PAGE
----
11. DavidH66

    DavidH66

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    Qemu is a KVM that runs on osx, and I believe qemu in general has pci passthrough. Whether the end result is a workable way of running winxp with discreet graphics, I don't know. It sounds like a nightmare though.

    Not only are you working with a niche version of the KVM client on a (relatively) niche host os, if it works you now have to deal with getting it to work properly with XP, since windows support of recent discreet cards only goes back to 7.

    I can guarantee that the total time that it takes to get this working would exceed the sum of all reboots into bootcamp, especially on one of Apple's stupid quick ssds
     
  12. RobertS63

    RobertS63 Bit Poster

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    The feature you're looking for requires hardware support for IOMMU and Intel VT-d, both of which are factory deleted by Apple. Even if you install Linux on a Macbook Pro and set up IOMMU on a virtual machine, it wont work because the hardware feature was deliberately removed by Apple in favor of Apple's own low-level hardware interfaces such as Metal Graphics API and the hypervisor framework. This is beyond the scope of what Parallels can do
     
  13. Dmitry@Parallels

    Dmitry@Parallels Staff Member

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    Hi @EmilK2, currently there is not technical possibility to implement eGPU passthrough to a VM.
     
  14. EricV4

    EricV4 Bit Poster

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    Is it possible to passthrough an *internal* GPU in a Mac Pro with dedicated PCIe slots?
     
  15. Dmitry@Parallels

    Dmitry@Parallels Staff Member

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    Hi @EricV4, no, unfortunately, this is not possible on a Mac.
     
  16. ChristopherH22

    ChristopherH22

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    Hello!
    Not to be argumentative, but I think that your statements are inaccurate.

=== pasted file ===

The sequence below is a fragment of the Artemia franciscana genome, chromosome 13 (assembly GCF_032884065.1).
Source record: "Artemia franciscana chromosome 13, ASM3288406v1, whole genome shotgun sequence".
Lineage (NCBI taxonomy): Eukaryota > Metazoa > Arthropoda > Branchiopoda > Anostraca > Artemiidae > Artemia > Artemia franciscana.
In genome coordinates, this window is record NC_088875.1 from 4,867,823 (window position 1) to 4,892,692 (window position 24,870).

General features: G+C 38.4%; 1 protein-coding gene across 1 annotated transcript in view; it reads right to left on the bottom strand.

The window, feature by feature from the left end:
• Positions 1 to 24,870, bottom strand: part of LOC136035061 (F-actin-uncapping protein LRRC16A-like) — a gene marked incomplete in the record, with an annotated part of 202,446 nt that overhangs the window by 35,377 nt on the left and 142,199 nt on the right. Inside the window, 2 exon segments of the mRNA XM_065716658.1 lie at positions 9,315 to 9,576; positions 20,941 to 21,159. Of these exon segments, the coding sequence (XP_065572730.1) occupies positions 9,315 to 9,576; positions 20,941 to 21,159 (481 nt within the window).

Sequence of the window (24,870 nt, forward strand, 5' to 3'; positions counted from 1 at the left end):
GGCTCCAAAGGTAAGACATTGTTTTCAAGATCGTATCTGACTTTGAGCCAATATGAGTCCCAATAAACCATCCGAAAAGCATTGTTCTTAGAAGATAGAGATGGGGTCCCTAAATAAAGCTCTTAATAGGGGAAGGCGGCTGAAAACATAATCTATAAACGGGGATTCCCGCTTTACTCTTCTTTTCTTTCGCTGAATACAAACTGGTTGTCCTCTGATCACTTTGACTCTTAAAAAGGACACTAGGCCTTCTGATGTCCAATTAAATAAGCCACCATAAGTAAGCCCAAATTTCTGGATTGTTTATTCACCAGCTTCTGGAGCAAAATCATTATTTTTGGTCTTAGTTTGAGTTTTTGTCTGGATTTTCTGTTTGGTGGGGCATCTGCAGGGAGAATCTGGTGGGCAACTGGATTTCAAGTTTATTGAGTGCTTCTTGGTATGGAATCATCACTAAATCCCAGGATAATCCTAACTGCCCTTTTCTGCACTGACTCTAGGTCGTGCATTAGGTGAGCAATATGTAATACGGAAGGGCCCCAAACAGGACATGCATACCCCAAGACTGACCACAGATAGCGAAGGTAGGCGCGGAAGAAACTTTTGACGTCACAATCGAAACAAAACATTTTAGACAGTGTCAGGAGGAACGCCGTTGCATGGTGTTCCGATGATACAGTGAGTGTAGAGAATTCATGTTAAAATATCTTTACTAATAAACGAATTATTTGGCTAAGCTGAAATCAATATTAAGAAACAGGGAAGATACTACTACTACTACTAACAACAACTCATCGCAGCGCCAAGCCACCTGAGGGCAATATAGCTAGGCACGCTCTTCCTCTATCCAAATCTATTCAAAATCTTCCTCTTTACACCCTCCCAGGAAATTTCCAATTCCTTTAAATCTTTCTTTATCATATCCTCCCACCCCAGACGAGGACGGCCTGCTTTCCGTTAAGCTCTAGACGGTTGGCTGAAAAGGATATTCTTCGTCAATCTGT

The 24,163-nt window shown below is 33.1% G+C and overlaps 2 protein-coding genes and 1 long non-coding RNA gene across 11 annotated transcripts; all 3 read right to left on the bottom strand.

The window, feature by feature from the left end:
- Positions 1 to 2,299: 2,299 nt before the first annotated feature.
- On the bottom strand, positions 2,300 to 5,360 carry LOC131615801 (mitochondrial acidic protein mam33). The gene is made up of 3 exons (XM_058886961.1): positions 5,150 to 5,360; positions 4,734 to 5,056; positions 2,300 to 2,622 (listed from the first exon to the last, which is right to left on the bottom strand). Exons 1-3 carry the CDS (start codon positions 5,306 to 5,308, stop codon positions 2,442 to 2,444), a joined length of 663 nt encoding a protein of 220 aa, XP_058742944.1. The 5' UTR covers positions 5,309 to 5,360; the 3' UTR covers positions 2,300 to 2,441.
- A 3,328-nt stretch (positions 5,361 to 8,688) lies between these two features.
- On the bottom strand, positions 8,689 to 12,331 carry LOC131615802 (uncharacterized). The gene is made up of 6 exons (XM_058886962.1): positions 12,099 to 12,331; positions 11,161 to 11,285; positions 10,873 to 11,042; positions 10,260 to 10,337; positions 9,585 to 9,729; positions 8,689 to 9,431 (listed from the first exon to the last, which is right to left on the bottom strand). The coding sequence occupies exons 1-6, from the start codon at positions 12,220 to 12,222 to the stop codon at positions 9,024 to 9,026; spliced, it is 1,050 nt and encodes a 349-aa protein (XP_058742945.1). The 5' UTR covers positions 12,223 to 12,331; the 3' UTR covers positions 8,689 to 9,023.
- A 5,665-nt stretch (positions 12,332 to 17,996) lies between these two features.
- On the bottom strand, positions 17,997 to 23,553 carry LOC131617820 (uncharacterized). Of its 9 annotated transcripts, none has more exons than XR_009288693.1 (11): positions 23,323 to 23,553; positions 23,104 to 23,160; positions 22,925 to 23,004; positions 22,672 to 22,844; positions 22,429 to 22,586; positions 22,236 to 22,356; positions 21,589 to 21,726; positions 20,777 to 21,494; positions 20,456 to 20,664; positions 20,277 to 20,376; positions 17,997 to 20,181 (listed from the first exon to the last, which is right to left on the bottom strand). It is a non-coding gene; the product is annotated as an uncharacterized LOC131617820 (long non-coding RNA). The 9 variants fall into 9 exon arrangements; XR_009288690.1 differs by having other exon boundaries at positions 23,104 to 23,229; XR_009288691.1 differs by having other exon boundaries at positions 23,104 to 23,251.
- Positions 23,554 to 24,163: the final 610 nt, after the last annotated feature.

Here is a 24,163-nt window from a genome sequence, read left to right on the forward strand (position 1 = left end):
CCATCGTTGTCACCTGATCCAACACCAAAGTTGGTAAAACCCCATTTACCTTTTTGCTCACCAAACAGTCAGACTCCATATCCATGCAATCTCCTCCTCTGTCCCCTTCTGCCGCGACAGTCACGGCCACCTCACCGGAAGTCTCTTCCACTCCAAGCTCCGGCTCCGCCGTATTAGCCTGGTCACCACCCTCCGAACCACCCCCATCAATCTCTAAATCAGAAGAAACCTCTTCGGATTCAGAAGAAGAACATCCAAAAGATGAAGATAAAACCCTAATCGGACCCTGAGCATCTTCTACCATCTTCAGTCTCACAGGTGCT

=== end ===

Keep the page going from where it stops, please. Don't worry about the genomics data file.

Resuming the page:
These requests:
    These requests should be viable on a Mac Pro.
    Modern Intel CPUs all support VT-d, and I believe they are enabled on the current Mac Pro. Parallels could therefore utilize VT-d to pass a PCIe slot through to the VM. I am currently doing this on my home Windows desktop using Hyper-V.

    I am not sure if the M1's virtualization extensions are only the equivalent of VT-x or include the functionality of VT-d. Whether or not the future Apple Silicon Mac Pro can do PCIe passthrough to a VM and Parallels supports this will probably be the purchasing decision for me. I would absolutely love to run a Windows ARM VM with exclusive access to a gaming GPU. (Doesn't need to have support in Windows.)

    If I can't do that, I'll probably continue to do Windows desktops and Apple laptops because I don't want a separate desktop for gaming.
     
    EricV4 likes this.
  17. BryanK4

    BryanK4 Bit Poster

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    I need to run a medical diagnostic AI windows application that uses nVidia CUDA 2 drivers for acceleration. No graphics, just data and processing. Can't use AMD. Platform is a 10 core i9 Intel iMac 5K. Before I drop $1500 on a Thunderbolt 3 eGPU suitable nVidia card, I need to know if the CUDA calls will be routed to the nVidia over Thunderbolt 3. I have to run a Mac only image display system (OsiriX). Otherwise I will have to run and communicate with a separate Windows box, which entirely defeats the purpose of running Parallels.